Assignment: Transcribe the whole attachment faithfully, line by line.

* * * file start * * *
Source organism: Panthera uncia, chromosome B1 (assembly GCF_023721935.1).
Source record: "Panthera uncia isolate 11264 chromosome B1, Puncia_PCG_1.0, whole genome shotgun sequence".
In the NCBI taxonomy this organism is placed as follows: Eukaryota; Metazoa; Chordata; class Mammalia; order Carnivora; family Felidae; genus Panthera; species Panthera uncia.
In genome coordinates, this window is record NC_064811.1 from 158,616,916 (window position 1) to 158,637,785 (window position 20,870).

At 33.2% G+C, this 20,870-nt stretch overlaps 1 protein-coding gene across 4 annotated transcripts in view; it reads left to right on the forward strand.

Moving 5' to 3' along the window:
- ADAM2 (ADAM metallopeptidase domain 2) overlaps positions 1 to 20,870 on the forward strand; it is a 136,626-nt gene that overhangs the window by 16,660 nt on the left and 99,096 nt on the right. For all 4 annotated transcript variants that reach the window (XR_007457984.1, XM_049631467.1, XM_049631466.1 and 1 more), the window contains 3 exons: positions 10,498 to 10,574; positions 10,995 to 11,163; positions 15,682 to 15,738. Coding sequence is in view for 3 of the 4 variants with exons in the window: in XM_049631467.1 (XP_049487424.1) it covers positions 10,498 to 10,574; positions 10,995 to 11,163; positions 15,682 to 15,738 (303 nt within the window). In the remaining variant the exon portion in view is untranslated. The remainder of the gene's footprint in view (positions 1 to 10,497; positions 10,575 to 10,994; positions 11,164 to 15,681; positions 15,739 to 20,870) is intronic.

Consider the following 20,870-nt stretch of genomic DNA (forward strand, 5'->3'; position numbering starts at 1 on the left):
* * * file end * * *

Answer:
Source organism: Panthera uncia, chromosome B1 (assembly GCF_023721935.1).
Source record: "Panthera uncia isolate 11264 chromosome B1, Puncia_PCG_1.0, whole genome shotgun sequence".
In the NCBI taxonomy this organism is placed as follows: Eukaryota; Metazoa; Chordata; class Mammalia; order Carnivora; family Felidae; genus Panthera; species Panthera uncia.
In genome coordinates, this window is record NC_064811.1 from 158,616,916 (window position 1) to 158,637,785 (window position 20,870).

At 33.2% G+C, this 20,870-nt stretch overlaps 1 protein-coding gene across 4 annotated transcripts in view; it reads left to right on the forward strand.

Moving 5' to 3' along the window:
- ADAM2 (ADAM metallopeptidase domain 2) overlaps positions 1 to 20,870 on the forward strand; it is a 136,626-nt gene that overhangs the window by 16,660 nt on the left and 99,096 nt on the right. For all 4 annotated transcript variants that reach the window (XR_007457984.1, XM_049631467.1, XM_049631466.1 and 1 more), the window contains 3 exons: positions 10,498 to 10,574; positions 10,995 to 11,163; positions 15,682 to 15,738. Coding sequence is in view for 3 of the 4 variants with exons in the window: in XM_049631467.1 (XP_049487424.1) it covers positions 10,498 to 10,574; positions 10,995 to 11,163; positions 15,682 to 15,738 (303 nt within the window). In the remaining variant the exon portion in view is untranslated. The remainder of the gene's footprint in view (positions 1 to 10,497; positions 10,575 to 10,994; positions 11,164 to 15,681; positions 15,739 to 20,870) is intronic.

Consider the following 20,870-nt stretch of genomic DNA (forward strand, 5'->3'; position numbering starts at 1 on the left):